I use Windows 8.1 and I constantly need two keyboard layouts - QWERTY (en) and ЙЦУКЕН (ru), but I also use Microsoft IME (ja) from time to time. Having all three of them enabled is extremely uncomfortable, since I have to cycle through two layouts to get to the third, but having to add and remove japanese layout every single time I need it is tideous and even less comfortable.

Is there a way to set Alt+Shift to switch between English-Russian-English layouts and a hotkey to temporarily enable Microsoft IME Japanese layout?

  • I'd probably use an auto-hotkey script which would handle the toggling and layouts for you. – nerdwaller May 18 '14 at 3:14
  • I apologize for the previous comment, as I didn't read the question all the way through. If you would be willing to compromise, my answer would still be valid, although you would have to use three different combinations to access those three layouts. – Doktoro Reichard May 18 '14 at 3:35

Note that this isn't exactly what the OP asked for. It will work for the intended purpose (of not having to deal with the Alt + Shift cycling combination) by instead having 3 different and separate combinations for each layout.

I'm using by reference what is written here in this 7tutorials post, mainly because it has accurate and explicit screenshots.

An important note though: the last steps refer only to changing the combination that deals with the keyboard layout switch. Selecting whatever keyboard layout you want (in your case, the Japanese IME) and then pressing "Change Key Sequence" will show a different window than the one presented. You can choose to combine Left Alt + Shift + a number between 0 and 9, for instance. As such, you could have the following setup:

  • Left Alt + Shift + 1 for the QUERTY (en) layout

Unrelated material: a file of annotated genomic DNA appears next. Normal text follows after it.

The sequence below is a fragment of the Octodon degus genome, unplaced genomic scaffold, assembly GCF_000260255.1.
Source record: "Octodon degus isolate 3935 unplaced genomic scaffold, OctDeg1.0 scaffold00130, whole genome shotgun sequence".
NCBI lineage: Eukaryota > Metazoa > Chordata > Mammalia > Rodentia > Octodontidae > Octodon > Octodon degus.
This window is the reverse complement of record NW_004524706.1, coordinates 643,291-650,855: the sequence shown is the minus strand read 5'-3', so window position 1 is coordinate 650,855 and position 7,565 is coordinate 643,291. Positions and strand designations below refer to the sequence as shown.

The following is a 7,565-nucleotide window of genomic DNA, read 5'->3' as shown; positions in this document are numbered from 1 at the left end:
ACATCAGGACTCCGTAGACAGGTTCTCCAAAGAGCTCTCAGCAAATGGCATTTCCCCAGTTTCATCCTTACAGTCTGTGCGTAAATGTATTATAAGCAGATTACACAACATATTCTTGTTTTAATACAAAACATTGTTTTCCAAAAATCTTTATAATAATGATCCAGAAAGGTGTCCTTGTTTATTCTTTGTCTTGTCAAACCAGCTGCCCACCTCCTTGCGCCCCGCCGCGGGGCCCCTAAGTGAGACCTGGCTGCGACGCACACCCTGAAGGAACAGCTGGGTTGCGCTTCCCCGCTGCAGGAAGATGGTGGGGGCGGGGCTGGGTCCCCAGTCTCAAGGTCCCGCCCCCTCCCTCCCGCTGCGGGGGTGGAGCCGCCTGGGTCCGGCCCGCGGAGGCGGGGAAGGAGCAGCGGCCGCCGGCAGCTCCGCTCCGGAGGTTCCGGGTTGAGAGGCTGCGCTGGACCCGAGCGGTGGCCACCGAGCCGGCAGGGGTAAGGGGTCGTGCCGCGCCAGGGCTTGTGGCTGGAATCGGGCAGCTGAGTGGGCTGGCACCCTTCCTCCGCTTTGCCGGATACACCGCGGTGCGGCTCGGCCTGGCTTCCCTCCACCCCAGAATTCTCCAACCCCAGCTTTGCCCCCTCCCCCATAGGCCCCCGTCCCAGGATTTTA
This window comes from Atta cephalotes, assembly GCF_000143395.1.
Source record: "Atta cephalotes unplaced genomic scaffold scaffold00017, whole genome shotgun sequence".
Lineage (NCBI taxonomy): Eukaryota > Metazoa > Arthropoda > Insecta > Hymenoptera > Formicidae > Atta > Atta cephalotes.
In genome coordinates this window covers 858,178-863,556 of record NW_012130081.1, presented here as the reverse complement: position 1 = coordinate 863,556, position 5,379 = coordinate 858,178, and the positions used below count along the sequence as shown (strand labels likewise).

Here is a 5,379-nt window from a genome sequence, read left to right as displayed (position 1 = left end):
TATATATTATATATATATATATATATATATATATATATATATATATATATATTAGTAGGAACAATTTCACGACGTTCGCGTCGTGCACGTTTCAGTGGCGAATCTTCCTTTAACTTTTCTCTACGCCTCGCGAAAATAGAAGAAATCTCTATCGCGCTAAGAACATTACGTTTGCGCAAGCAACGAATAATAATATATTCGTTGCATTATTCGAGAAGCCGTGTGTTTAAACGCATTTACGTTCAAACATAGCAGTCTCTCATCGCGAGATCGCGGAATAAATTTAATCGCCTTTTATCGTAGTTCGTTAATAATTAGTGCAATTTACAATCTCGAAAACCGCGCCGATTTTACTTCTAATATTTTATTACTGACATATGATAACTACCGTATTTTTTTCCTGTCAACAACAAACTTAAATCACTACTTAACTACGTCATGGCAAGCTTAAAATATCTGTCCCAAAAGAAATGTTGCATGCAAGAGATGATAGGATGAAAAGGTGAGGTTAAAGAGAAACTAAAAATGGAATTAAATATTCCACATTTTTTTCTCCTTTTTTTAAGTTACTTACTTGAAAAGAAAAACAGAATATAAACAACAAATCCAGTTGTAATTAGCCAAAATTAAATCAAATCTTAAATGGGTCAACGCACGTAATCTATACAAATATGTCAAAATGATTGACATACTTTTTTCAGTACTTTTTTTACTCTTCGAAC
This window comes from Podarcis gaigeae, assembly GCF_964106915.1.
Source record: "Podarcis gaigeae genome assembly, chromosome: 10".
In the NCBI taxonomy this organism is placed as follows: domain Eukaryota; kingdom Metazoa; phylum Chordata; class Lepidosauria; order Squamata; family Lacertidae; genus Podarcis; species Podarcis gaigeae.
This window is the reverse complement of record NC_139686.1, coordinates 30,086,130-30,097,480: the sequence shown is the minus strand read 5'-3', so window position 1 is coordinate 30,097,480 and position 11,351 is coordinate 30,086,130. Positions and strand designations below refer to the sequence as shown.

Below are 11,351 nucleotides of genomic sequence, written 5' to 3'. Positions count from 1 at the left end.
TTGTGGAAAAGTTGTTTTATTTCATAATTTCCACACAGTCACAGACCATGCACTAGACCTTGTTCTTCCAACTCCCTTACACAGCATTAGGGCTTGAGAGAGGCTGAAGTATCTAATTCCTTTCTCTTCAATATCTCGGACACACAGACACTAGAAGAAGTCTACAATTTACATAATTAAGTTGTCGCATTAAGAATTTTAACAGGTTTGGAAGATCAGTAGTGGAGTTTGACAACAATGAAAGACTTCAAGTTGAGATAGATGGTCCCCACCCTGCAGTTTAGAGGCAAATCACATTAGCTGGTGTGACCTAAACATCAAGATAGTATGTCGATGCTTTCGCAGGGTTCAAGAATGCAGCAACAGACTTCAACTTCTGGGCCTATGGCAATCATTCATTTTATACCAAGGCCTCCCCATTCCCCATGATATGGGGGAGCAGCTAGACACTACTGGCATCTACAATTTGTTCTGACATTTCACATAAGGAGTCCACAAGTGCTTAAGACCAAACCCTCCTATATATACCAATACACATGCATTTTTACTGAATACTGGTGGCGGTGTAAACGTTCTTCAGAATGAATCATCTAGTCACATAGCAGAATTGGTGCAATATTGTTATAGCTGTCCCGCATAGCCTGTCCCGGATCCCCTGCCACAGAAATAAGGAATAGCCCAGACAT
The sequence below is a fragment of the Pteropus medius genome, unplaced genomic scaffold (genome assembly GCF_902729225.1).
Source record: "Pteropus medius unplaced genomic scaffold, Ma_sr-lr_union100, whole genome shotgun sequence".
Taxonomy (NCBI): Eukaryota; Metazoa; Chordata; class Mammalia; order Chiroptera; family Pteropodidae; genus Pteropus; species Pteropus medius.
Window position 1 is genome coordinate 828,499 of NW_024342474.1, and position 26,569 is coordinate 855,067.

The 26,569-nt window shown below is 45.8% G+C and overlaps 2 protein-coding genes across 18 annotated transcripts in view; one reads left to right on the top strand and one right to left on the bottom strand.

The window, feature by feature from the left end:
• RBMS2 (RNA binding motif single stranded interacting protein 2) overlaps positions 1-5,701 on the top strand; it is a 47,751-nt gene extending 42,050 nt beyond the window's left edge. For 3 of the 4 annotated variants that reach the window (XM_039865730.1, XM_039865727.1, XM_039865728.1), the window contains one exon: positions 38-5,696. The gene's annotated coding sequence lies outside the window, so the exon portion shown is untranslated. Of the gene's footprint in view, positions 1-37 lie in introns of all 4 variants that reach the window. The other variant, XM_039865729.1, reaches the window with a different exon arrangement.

• Left Alt + Shift + 2 for the ЙЦУКЕН (ru) layout
  • Left Alt + Shift + 3 for the Japanese IME layout

How to Change the Keyboard Shortcut

To change the keyboard shortcut used for switching the input language, open the Language panel, found in "Control Panel -> Clock, Language, and Region -> Language".

Here, click or tap the Advanced Settings link on the left.

This takes you to the "Language Advanced Settings" panel. It should look similar to the screenshot below.

Click or tap the "Change language bar hot keys" link in the "Switching input methods" section.

A new window opens, named "Text Services and Input Languages". This is the place where you can change the keyboard shortcut for switching between input languages. Click or tap "Change Key Sequence".

Select the keyboard combination you would like to use as a shortcut and click or tap OK.

  • I'm aware of custom shortcuts and yes, that doesn't work for me. Guess I'm off to making myself a switching script. Anyways, thanks for such a huge answer, even though it isn't exactly related to the question itself. – Adiost May 18 '14 at 6:38
  • At any rate, I wish you the best of luck in writing such script. A preliminary search in the AutoHotKey forums lead to this post, which might have what you need. If you do manage to write it, don't forget to share it. – Doktoro Reichard May 18 '14 at 16:29